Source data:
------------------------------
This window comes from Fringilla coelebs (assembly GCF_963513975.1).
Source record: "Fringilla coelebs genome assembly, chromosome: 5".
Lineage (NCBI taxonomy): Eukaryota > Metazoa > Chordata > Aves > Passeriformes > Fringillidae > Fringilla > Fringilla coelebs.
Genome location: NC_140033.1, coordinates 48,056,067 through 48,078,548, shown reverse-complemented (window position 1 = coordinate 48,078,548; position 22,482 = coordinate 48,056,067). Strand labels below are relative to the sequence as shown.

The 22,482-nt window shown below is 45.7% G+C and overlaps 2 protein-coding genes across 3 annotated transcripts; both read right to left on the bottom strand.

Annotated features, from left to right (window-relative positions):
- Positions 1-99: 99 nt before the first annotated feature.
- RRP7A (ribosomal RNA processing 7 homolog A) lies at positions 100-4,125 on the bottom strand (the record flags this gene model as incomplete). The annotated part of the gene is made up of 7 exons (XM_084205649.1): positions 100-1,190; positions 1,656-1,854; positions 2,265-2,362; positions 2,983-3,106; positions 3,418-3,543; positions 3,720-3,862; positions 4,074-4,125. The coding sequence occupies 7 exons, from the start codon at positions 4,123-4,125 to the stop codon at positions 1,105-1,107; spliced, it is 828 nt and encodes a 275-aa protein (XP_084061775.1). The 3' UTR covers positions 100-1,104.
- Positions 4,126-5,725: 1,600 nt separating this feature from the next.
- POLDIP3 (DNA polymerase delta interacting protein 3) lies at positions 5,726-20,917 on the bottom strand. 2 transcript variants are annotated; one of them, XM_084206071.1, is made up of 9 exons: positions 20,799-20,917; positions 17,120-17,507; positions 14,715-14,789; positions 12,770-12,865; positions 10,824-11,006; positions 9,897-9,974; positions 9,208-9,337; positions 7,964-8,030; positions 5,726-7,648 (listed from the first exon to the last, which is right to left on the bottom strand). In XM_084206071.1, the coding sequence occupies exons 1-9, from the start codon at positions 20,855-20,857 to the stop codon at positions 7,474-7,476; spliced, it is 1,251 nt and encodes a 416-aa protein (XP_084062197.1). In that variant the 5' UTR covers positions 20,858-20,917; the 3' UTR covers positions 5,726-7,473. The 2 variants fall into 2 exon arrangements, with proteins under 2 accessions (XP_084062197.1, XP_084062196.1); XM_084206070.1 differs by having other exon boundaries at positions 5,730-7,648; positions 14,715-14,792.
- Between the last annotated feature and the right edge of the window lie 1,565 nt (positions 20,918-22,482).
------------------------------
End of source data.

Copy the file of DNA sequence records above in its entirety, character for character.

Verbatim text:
This window comes from Fringilla coelebs (assembly GCF_963513975.1).
Source record: "Fringilla coelebs genome assembly, chromosome: 5".
Lineage (NCBI taxonomy): Eukaryota > Metazoa > Chordata > Aves > Passeriformes > Fringillidae > Fringilla > Fringilla coelebs.
Genome location: NC_140033.1, coordinates 48,056,067 through 48,078,548, shown reverse-complemented (window position 1 = coordinate 48,078,548; position 22,482 = coordinate 48,056,067). Strand labels below are relative to the sequence as shown.

The 22,482-nt window shown below is 45.7% G+C and overlaps 2 protein-coding genes across 3 annotated transcripts; both read right to left on the bottom strand.

Annotated features, from left to right (window-relative positions):
- Positions 1-99: 99 nt before the first annotated feature.
- RRP7A (ribosomal RNA processing 7 homolog A) lies at positions 100-4,125 on the bottom strand (the record flags this gene model as incomplete). The annotated part of the gene is made up of 7 exons (XM_084205649.1): positions 100-1,190; positions 1,656-1,854; positions 2,265-2,362; positions 2,983-3,106; positions 3,418-3,543; positions 3,720-3,862; positions 4,074-4,125. The coding sequence occupies 7 exons, from the start codon at positions 4,123-4,125 to the stop codon at positions 1,105-1,107; spliced, it is 828 nt and encodes a 275-aa protein (XP_084061775.1). The 3' UTR covers positions 100-1,104.
- Positions 4,126-5,725: 1,600 nt separating this feature from the next.
- POLDIP3 (DNA polymerase delta interacting protein 3) lies at positions 5,726-20,917 on the bottom strand. 2 transcript variants are annotated; one of them, XM_084206071.1, is made up of 9 exons: positions 20,799-20,917; positions 17,120-17,507; positions 14,715-14,789; positions 12,770-12,865; positions 10,824-11,006; positions 9,897-9,974; positions 9,208-9,337; positions 7,964-8,030; positions 5,726-7,648 (listed from the first exon to the last, which is right to left on the bottom strand). In XM_084206071.1, the coding sequence occupies exons 1-9, from the start codon at positions 20,855-20,857 to the stop codon at positions 7,474-7,476; spliced, it is 1,251 nt and encodes a 416-aa protein (XP_084062197.1). In that variant the 5' UTR covers positions 20,858-20,917; the 3' UTR covers positions 5,726-7,473. The 2 variants fall into 2 exon arrangements, with proteins under 2 accessions (XP_084062197.1, XP_084062196.1); XM_084206070.1 differs by having other exon boundaries at positions 5,730-7,648; positions 14,715-14,792.
- Between the last annotated feature and the right edge of the window lie 1,565 nt (positions 20,918-22,482).